You’ve been interviewing for new accounting opportunities and now, seemingly all at once, you get multiple offers! As exciting as this situation can be, deciding between multiple accounting jobs can be challenging.
“Hiring is picking up quickly in the accounting sector,” says Laura Gutierrez, a Managing Director of Accounting/Finance at The Execu|Search Group. “With less candidates to go around, this has led to a very candidate-driven job market where top talent can expect to have multiple options when seeking new opportunities. At the same time, they should anticipate stronger counter offers when resigning.”
When deciding between multiple accounting jobs, including a counter offer, it’s important to consider a variety of factors outside of salary. “Salary, while important, is only one piece of the puzzle,” advises Laura. “A job is a major part of your life, so you want to make sure that you are going to be engaged with your work, the company, and the people you are working with.”
To make your decision a little easier, here are four questions to ask yourself about each position:
Your long-term career goals should be the top priority when deciding between multiple accounting jobs. To do this, remember why you decided to look for a new job in the first place. “If you are leaving your job because you have limited room to grow or advance your skills, don’t get blinded by a counter offer or a higher salary,” warns Laura. “Focus on the big picture and think about which position will enhance your skillset and marketability. In the long run, these are the factors that will maximize your earning potential.”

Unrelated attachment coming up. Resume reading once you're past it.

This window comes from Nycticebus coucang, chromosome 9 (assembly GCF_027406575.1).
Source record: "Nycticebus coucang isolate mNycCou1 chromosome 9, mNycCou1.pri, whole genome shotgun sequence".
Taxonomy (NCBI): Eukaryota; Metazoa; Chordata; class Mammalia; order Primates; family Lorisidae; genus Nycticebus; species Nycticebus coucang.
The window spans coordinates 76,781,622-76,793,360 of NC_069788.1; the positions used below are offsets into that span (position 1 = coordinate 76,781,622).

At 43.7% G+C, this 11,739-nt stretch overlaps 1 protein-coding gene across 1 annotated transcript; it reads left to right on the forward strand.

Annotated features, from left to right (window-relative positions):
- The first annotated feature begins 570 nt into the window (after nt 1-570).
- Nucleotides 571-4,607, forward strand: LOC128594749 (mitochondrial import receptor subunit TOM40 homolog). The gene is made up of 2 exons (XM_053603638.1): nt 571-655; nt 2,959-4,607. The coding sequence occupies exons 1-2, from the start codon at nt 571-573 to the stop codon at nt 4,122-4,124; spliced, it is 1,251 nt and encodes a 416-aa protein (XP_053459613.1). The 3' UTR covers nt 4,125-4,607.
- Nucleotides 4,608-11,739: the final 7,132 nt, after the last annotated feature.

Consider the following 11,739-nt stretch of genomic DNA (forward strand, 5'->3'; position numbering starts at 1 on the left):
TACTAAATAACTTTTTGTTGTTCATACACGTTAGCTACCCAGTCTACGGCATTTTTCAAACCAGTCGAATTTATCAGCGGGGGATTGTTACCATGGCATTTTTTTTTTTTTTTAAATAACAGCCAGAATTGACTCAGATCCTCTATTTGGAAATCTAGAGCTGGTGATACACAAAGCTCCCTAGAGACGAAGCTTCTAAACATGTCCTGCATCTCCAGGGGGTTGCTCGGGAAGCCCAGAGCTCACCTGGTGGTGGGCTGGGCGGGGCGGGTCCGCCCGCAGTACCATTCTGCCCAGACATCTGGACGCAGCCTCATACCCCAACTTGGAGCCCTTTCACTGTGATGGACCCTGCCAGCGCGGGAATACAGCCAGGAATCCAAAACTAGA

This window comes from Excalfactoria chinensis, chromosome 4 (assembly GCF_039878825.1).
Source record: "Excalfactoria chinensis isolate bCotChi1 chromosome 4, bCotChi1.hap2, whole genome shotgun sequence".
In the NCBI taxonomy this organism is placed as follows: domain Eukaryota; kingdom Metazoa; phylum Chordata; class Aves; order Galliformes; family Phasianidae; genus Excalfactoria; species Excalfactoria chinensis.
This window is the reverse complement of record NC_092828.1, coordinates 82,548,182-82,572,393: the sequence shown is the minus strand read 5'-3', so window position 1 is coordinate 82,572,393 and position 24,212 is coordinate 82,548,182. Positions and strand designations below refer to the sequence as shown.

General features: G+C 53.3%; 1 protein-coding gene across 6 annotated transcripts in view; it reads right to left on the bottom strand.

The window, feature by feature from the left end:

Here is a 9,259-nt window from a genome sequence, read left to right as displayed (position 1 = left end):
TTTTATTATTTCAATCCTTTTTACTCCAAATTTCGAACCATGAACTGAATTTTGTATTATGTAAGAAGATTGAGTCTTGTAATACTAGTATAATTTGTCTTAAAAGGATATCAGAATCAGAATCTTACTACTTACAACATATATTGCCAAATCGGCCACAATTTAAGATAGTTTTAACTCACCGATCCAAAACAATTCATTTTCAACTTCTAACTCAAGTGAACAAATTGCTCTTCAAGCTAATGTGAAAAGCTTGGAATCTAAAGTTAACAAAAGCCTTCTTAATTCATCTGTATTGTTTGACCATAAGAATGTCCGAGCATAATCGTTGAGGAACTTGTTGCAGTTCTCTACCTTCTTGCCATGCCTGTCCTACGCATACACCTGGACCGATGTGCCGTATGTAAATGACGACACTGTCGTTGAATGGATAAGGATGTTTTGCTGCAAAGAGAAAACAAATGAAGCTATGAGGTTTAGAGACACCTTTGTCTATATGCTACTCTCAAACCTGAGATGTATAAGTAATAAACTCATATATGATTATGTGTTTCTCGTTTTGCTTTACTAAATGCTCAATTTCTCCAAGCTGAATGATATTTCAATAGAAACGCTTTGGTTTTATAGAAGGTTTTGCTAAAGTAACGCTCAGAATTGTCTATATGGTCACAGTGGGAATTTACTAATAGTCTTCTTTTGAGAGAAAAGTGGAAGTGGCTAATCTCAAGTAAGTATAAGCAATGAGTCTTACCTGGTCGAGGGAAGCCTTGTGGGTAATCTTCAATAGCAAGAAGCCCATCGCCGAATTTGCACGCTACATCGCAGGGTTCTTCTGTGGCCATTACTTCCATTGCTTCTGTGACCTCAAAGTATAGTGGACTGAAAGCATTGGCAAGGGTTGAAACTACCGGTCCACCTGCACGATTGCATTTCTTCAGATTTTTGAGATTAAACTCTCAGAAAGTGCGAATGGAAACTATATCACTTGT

Culture can refer to a wide range of factors, from a company’s shared practices and beliefs to the actual work environment. As a result, it’s important to ensure you can see yourself being happy at the company you choose to work for in the long run. To do this, make the effort to learn all you can about each company’s culture by doing you research, meeting your potential teams, taking a tour of each office, and asking the right questions.
If you have important responsibilities outside of the office, you should consider whether the job you plan on accepting will give you the time you need to devote to them. This is especially true in today’s job market where many accounting firms are offering new initiatives and increased flexibility to help their employees maintain a better work/life balance. If you can’t work something out with the employer or find that the demands of the job will disrupt your personal life, you may want to take the job that offers more flexibility.
When reviewing their offers, many accountants make the mistake of getting caught up in the salaries that are presented to them. However, rather than focusing just on the number of each offer, Laura advises his candidates to consider the entire package. “When evaluating an offer, it’s always important to look over the entire package. For instance, benefits, bonuses, retirement plans, tuition reimbursement, and vacation policy are all factors that can make up for a lower salary.”
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